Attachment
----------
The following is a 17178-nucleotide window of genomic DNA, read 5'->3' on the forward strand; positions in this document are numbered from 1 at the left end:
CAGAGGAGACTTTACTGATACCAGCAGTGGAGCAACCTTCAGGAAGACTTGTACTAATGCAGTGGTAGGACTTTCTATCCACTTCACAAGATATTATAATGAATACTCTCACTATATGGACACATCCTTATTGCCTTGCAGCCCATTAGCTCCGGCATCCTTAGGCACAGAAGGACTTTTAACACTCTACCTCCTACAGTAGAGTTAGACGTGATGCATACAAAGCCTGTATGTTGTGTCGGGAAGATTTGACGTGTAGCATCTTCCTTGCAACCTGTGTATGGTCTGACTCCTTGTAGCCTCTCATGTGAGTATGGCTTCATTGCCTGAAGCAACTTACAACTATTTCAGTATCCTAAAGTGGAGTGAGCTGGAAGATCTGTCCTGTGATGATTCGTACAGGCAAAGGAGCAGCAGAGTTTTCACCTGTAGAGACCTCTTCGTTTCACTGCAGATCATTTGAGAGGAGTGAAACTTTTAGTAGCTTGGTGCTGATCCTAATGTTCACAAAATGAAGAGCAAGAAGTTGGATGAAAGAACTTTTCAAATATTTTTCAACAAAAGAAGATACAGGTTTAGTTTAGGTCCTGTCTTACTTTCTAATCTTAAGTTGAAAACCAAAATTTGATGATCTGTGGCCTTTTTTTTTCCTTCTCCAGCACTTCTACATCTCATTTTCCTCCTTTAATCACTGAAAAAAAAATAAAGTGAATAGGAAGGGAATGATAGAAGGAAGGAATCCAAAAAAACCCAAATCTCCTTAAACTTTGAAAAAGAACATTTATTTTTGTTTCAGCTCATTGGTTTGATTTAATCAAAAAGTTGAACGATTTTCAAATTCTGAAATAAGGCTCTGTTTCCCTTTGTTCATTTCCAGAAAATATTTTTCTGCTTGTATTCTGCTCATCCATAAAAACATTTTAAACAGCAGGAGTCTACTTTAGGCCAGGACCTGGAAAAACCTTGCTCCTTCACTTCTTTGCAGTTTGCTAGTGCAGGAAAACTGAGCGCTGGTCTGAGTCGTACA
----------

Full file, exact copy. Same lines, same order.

The following is a 17178-nucleotide window of genomic DNA, read 5'->3' on the forward strand; positions in this document are numbered from 1 at the left end:
CAGAGGAGACTTTACTGATACCAGCAGTGGAGCAACCTTCAGGAAGACTTGTACTAATGCAGTGGTAGGACTTTCTATCCACTTCACAAGATATTATAATGAATACTCTCACTATATGGACACATCCTTATTGCCTTGCAGCCCATTAGCTCCGGCATCCTTAGGCACAGAAGGACTTTTAACACTCTACCTCCTACAGTAGAGTTAGACGTGATGCATACAAAGCCTGTATGTTGTGTCGGGAAGATTTGACGTGTAGCATCTTCCTTGCAACCTGTGTATGGTCTGACTCCTTGTAGCCTCTCATGTGAGTATGGCTTCATTGCCTGAAGCAACTTACAACTATTTCAGTATCCTAAAGTGGAGTGAGCTGGAAGATCTGTCCTGTGATGATTCGTACAGGCAAAGGAGCAGCAGAGTTTTCACCTGTAGAGACCTCTTCGTTTCACTGCAGATCATTTGAGAGGAGTGAAACTTTTAGTAGCTTGGTGCTGATCCTAATGTTCACAAAATGAAGAGCAAGAAGTTGGATGAAAGAACTTTTCAAATATTTTTCAACAAAAGAAGATACAGGTTTAGTTTAGGTCCTGTCTTACTTTCTAATCTTAAGTTGAAAACCAAAATTTGATGATCTGTGGCCTTTTTTTTTCCTTCTCCAGCACTTCTACATCTCATTTTCCTCCTTTAATCACTGAAAAAAAAATAAAGTGAATAGGAAGGGAATGATAGAAGGAAGGAATCCAAAAAAACCCAAATCTCCTTAAACTTTGAAAAAGAACATTTATTTTTGTTTCAGCTCATTGGTTTGATTTAATCAAAAAGTTGAACGATTTTCAAATTCTGAAATAAGGCTCTGTTTCCCTTTGTTCATTTCCAGAAAATATTTTTCTGCTTGTATTCTGCTCATCCATAAAAACATTTTAAACAGCAGGAGTCTACTTTAGGCCAGGACCTGGAAAAACCTTGCTCCTTCACTTCTTTGCAGTTTGCTAGTGCAGGAAAACTGAGCGCTGGTCTGAGTCGTACA